substances that reduce the surface tension at the interface of two immiscible phases, allowing them to mix and forms emulsion.
A Coggle Diagram about Application
, Types of Emulsifier
(Cationic – positive electrical charge; e.g., amine compounds. Not used as food additive (toxic);
, Amphoteric – both positive and negative charges, may act as anionic or cationic emulsifier, depending on pH of the system
, Nonionic – uncharged molecules, insensitive to effects of pH and salt content.
and Anionic - negative electrical charge, may be influenced by pH and ionic strength
, HOW DOES IT WORK:!?:
- Emulsifiers reduce surface tension between the two immiscible phases.They have both a polar head (hydrophilic), and a nonpolar group tail (lipohilic)
i. Polar head groups may consists of anionic, cationic, amphoteric, or nonionic functional groups.
- The presence of both regions allows them to orient at the phase interface & lower the interfacial energy that leads to instability.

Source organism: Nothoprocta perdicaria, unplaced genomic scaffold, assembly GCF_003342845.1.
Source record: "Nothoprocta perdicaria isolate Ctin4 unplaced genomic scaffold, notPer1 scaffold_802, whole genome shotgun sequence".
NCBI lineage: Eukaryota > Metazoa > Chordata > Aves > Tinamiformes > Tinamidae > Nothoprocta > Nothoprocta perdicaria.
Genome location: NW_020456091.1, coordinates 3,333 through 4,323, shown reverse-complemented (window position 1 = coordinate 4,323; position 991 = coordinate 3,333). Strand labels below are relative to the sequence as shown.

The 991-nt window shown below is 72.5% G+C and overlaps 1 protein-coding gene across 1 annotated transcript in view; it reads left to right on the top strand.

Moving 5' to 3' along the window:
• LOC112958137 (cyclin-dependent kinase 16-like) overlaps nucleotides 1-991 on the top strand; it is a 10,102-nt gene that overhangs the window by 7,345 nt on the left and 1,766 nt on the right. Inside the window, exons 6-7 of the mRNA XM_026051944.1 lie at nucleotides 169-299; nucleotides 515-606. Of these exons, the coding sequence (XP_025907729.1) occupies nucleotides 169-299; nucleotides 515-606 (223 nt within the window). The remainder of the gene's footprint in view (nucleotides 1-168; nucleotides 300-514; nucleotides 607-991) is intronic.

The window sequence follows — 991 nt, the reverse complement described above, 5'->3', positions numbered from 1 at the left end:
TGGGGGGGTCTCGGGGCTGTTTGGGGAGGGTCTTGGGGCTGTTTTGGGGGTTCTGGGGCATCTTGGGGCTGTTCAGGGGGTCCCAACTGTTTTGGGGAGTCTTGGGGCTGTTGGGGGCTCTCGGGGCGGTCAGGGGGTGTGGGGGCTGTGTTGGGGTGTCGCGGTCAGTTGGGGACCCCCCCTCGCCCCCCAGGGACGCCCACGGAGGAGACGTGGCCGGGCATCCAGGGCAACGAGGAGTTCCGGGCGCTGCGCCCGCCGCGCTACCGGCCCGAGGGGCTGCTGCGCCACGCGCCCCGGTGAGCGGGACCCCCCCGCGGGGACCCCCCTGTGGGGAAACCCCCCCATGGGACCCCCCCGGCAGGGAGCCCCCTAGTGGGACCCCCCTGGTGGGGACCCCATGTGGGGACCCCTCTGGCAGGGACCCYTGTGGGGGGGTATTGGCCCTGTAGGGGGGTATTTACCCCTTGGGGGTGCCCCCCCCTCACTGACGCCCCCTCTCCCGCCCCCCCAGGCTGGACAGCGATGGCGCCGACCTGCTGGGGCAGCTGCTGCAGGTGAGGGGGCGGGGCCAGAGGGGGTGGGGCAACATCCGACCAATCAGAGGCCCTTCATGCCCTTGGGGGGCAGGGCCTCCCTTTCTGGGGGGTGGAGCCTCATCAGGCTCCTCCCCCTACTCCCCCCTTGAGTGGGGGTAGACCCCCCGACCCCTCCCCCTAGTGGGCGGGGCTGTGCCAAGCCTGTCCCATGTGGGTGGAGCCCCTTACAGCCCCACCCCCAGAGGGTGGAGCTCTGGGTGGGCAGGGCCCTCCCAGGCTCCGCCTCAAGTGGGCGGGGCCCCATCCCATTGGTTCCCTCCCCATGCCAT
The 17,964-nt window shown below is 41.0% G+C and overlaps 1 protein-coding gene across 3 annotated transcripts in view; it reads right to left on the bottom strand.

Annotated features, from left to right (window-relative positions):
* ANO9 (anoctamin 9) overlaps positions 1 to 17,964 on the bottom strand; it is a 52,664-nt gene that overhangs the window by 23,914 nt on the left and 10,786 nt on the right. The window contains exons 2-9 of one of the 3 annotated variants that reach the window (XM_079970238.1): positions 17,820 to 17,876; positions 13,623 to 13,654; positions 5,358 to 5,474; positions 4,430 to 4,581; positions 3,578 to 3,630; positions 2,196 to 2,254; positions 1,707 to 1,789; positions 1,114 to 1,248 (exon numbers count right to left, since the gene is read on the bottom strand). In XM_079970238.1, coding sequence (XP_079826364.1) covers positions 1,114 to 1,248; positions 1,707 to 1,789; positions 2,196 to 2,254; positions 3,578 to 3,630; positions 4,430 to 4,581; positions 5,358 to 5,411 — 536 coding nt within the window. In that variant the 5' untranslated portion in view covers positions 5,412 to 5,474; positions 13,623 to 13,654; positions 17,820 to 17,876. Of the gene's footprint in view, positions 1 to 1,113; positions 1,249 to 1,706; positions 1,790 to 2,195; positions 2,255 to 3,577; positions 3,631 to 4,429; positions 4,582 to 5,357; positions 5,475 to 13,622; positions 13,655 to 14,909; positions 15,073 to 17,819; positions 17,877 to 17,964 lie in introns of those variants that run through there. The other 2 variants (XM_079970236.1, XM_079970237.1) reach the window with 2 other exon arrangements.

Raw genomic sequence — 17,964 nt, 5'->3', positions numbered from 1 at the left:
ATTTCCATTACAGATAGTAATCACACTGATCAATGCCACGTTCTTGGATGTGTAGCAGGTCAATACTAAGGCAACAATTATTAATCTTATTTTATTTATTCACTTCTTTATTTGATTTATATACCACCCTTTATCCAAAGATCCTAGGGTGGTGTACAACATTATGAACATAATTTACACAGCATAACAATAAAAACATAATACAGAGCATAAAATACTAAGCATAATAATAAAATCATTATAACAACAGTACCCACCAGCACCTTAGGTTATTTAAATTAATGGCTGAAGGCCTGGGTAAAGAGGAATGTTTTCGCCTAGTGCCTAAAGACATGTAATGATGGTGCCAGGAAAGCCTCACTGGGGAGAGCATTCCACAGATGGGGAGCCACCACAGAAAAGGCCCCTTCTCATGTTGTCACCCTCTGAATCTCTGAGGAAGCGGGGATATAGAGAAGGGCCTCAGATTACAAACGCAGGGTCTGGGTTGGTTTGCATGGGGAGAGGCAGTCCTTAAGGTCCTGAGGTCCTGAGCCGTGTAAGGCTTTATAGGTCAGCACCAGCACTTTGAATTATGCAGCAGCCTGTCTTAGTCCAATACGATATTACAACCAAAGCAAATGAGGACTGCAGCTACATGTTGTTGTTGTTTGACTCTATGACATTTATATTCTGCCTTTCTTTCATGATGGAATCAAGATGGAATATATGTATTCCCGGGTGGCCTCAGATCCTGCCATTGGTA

- Emulsifiers stabilise emulsions by means of monomolecular interfacial films & also by formation of steric and/ or electrical barriers that prevent coalescence of the dispersed droplets
( describe the emulsifying properties of nonionic emulsifiers
, the balance of size and strength of the hydrophilic and lipophilic group on emulsifier.
and HLB of 3 – 6 = a good w/o emulsifier
HLB of 7 – 9 = a good wetting agent, can be used for w/o or o/w emulsifier
HLB of 10 – 18 = a good o/w emulsifier
), Type of emulsion
(Water in oil (W/O)
and Oil in Water (O/W)
) and EMULSION – a dispersed two-phase system, mixture of two liquids that are immiscible under normal conditions, whereby one phase is dispersed in the other in the form of fine droplets.the dispersed droplets = dispersed phase/inner phase
the medium in which the droplets are dispersed = continuous phase